Why Does Baby Dodds Matter?

Baby Dodds

SKF NOTE: Why does Baby Dodds matter? It’s year 2019. What can today’s drummers learn from a drummer born in 1898 who died 60 years ago?

Well, I am always interested in discovering drumming roots. Gene Krupa was the first drummer to grab my attention when I was six years old. Later, through reading about Gene Krupa — including Krupa interviews — I discovered he revered Baby Dodds’s drumming. Krupa used to watch Dodds drum in theaters and nightclubs.

To a degree, Baby Dodds mentored Gene Krupa. Krupa studied Dodds by watching the elder man behind the drumset. And we know they were on speaking terms. In interviews, Krupa mentions drum advice he received from Dodds.”

“Baby taught me more than all the others — not only drum playing but drum philosophy. He did all that the others did, and more. He was the first great drum soloist. His concept went on from keeping time to making the drums a melodic part of jazz. It was partly the way he tuned his drums — the intervals he used. I got that from him. And it was partly his concept of tone. Baby could play a tune on his drums, and if you listened carefully, you could tell the melody,” said Krupa in Eight Lives in Jazz Combo U.S.A. by Rudi Blesh.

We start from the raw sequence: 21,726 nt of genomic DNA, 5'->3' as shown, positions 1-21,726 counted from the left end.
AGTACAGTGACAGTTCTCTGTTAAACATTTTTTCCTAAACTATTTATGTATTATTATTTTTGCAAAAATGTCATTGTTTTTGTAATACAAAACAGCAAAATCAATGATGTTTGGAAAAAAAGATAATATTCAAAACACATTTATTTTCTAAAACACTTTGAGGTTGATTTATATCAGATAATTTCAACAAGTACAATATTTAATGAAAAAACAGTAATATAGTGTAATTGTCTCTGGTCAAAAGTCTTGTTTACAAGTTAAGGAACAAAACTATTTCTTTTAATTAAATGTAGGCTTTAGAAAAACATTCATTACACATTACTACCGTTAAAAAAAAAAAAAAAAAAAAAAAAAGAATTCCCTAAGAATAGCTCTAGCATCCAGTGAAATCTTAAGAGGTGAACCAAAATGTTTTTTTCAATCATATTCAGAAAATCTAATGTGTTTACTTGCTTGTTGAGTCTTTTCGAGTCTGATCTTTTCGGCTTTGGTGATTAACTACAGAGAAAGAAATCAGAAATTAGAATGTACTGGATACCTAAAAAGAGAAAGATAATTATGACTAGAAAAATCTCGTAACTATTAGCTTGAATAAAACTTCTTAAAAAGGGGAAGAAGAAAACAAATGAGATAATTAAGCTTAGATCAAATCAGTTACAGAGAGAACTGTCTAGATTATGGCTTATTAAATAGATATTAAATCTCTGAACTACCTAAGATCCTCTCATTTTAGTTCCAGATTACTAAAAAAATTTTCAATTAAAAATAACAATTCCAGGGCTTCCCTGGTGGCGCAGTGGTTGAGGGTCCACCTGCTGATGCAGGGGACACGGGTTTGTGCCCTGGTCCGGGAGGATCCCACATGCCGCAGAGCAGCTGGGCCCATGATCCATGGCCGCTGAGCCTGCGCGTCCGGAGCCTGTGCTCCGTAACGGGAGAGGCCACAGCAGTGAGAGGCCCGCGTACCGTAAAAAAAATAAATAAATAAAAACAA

Of course, Dodds influenced other great jazz drummers of Krupa’s generation (i.e. Dave Tough and George Wettling) — and for this alone Baby Dodds matters.

I mostly admire Dodds’s press roll. Before drummers relied on the hi-hat, then the ride cymbal, as the dominant timekeeping elements of drumset playing, drummers used their snare drums. Played on a snare drum, the familiar ride cymbal timekeeping ding-dinga-ding was played as accents and press rolls.

Dodds’s recording career happened when live music recording was primitive. That’s especially so to ears accustomed to listening to modern digital music recordings.

But there are two Baby Dodds records I was very excited to find and to listen. Footnotes to Jazz, Vol. 1: Baby Dodds Talking and Drum Solos was the first and it is still available.

There’s also a 1953 Dodds interview by Bill Russell. It’s also available on Chip Stern’s web site. In this interview, as Chip notes, “Dodds shares his insights on the spiritual and human side of the percussionist’s art, in an impassioned soliloquy about how a drummer can learn to play for the benefit of the band.”

I first read this Dodds interview long ago and it remains one of most insightful pieces of drummer philosophy ever written. Dodds’s perspective, his advice, is timeless; as true today as it was in 1953 and before.

These are key reasons why Baby Dodds still matters.

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